Chair - Sir Roderick MacSween FRSE: Emeritus Professor of Pathology, University of Glasgow

- Professor Ian Aitken: Scientific Director, Edinburgh Centre for Rural Research

Professor Peter Maitland FRSE: Independent Research Consultant, Fish Conservation Centre

Professor Imants Priede FRSE: Professor of Zoology, University of Aberdeen

Professor Stuart Reid FRSE: Professor of Comparative Epidemiology and Informatics, University of Glasgow Veterinary School

Professor John Sargent FRSE: Professor of Marine Biochemistry, Institute of Acquaculture, University of Stirling

Sir William Stewart
: FRS FRSE: President of the RSE

Secretary - Dr Marc Rands: Research Officer, Royal Society of Edinburgh

Background Information on ISA

1.     Infectious Salmon Anaemia (ISA) is a viral disease that affects Atlantic salmon (Salmo salar) but poses no threat to human health.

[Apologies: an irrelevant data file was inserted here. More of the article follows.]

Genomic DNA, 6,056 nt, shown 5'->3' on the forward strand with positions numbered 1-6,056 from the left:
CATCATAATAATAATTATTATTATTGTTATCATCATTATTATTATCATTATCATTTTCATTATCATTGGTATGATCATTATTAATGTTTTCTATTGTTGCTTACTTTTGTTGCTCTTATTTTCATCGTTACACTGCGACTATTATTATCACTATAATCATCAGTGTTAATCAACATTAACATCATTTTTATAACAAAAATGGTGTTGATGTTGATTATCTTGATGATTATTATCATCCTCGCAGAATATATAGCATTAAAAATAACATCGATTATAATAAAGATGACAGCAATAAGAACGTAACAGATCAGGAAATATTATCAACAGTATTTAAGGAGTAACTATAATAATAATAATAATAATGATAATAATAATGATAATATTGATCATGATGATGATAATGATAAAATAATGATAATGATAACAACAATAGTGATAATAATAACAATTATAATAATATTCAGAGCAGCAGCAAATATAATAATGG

ISA in Scotland

2.     ISA had been identified in Norway (1984) and Canada (1997) but was thought to be exotic to the European Union before 1998, when it was discovered in a salmon farm in Loch Nevis. To date it has spread to a total of 11 farms and has been suspected on a further 25 farms on the Scottish west coast, Skye, Orkney, Shetland and the Western Isles. All 11 confirmed sites and almost all the 25 sites which were suspect are now back in production after fallowing.
European Legislation concerning ISA and the outbreak in Scotland